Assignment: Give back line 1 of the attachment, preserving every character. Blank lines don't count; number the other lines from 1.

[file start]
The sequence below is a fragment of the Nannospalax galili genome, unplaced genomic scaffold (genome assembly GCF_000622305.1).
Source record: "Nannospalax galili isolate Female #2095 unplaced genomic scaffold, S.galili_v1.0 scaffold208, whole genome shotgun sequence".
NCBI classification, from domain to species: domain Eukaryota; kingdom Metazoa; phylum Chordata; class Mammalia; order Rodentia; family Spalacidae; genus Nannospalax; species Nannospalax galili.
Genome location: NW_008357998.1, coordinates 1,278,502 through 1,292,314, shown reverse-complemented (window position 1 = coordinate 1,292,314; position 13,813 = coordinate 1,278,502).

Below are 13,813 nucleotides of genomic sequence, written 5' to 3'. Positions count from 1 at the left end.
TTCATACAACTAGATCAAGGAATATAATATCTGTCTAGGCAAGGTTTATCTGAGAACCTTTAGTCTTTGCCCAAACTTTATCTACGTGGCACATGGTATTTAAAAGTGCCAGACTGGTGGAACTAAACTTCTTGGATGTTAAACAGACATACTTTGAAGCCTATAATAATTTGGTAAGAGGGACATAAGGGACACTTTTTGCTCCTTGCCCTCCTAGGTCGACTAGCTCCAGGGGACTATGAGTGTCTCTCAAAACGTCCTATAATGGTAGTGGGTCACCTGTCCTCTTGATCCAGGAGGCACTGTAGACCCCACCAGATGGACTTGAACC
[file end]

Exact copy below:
The sequence below is a fragment of the Nannospalax galili genome, unplaced genomic scaffold (genome assembly GCF_000622305.1).